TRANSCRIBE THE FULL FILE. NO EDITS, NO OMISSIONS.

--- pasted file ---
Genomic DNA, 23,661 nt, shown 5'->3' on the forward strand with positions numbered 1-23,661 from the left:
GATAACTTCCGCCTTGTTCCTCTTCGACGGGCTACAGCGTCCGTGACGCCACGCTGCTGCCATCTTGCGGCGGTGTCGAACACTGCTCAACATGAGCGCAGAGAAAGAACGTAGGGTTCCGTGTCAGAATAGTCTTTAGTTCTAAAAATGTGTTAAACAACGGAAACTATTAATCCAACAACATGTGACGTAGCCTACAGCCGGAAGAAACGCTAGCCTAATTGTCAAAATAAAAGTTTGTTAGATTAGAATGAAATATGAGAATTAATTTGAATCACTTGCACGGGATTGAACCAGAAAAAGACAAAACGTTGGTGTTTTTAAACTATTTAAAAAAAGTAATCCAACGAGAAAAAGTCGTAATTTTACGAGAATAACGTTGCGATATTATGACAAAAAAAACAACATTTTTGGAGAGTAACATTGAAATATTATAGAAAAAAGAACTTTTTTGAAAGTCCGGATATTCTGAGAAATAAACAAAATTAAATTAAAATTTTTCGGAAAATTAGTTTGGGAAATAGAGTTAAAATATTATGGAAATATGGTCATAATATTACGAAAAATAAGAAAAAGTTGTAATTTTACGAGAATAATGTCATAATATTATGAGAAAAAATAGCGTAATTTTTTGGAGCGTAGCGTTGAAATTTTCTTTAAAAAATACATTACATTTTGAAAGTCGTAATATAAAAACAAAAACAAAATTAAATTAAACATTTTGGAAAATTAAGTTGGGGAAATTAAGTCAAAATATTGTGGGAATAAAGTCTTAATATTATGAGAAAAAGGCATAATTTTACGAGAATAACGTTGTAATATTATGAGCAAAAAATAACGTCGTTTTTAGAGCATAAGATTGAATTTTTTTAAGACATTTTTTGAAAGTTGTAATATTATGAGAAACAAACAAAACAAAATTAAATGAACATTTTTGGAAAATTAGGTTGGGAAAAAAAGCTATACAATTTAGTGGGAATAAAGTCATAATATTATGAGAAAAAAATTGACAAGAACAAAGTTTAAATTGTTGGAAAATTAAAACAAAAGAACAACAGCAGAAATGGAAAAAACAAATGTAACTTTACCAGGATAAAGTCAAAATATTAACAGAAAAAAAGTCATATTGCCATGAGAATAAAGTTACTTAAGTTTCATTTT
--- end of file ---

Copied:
Genomic DNA, 23,661 nt, shown 5'->3' on the forward strand with positions numbered 1-23,661 from the left:
GATAACTTCCGCCTTGTTCCTCTTCGACGGGCTACAGCGTCCGTGACGCCACGCTGCTGCCATCTTGCGGCGGTGTCGAACACTGCTCAACATGAGCGCAGAGAAAGAACGTAGGGTTCCGTGTCAGAATAGTCTTTAGTTCTAAAAATGTGTTAAACAACGGAAACTATTAATCCAACAACATGTGACGTAGCCTACAGCCGGAAGAAACGCTAGCCTAATTGTCAAAATAAAAGTTTGTTAGATTAGAATGAAATATGAGAATTAATTTGAATCACTTGCACGGGATTGAACCAGAAAAAGACAAAACGTTGGTGTTTTTAAACTATTTAAAAAAAGTAATCCAACGAGAAAAAGTCGTAATTTTACGAGAATAACGTTGCGATATTATGACAAAAAAAACAACATTTTTGGAGAGTAACATTGAAATATTATAGAAAAAAGAACTTTTTTGAAAGTCCGGATATTCTGAGAAATAAACAAAATTAAATTAAAATTTTTCGGAAAATTAGTTTGGGAAATAGAGTTAAAATATTATGGAAATATGGTCATAATATTACGAAAAATAAGAAAAAGTTGTAATTTTACGAGAATAATGTCATAATATTATGAGAAAAAATAGCGTAATTTTTTGGAGCGTAGCGTTGAAATTTTCTTTAAAAAATACATTACATTTTGAAAGTCGTAATATAAAAACAAAAACAAAATTAAATTAAACATTTTGGAAAATTAAGTTGGGGAAATTAAGTCAAAATATTGTGGGAATAAAGTCTTAATATTATGAGAAAAAGGCATAATTTTACGAGAATAACGTTGTAATATTATGAGCAAAAAATAACGTCGTTTTTAGAGCATAAGATTGAATTTTTTTAAGACATTTTTTGAAAGTTGTAATATTATGAGAAACAAACAAAACAAAATTAAATGAACATTTTTGGAAAATTAGGTTGGGAAAAAAAGCTATACAATTTAGTGGGAATAAAGTCATAATATTATGAGAAAAAAATTGACAAGAACAAAGTTTAAATTGTTGGAAAATTAAAACAAAAGAACAACAGCAGAAATGGAAAAAACAAATGTAACTTTACCAGGATAAAGTCAAAATATTAACAGAAAAAAAGTCATATTGCCATGAGAATAAAGTTACTTAAGTTTCATTTT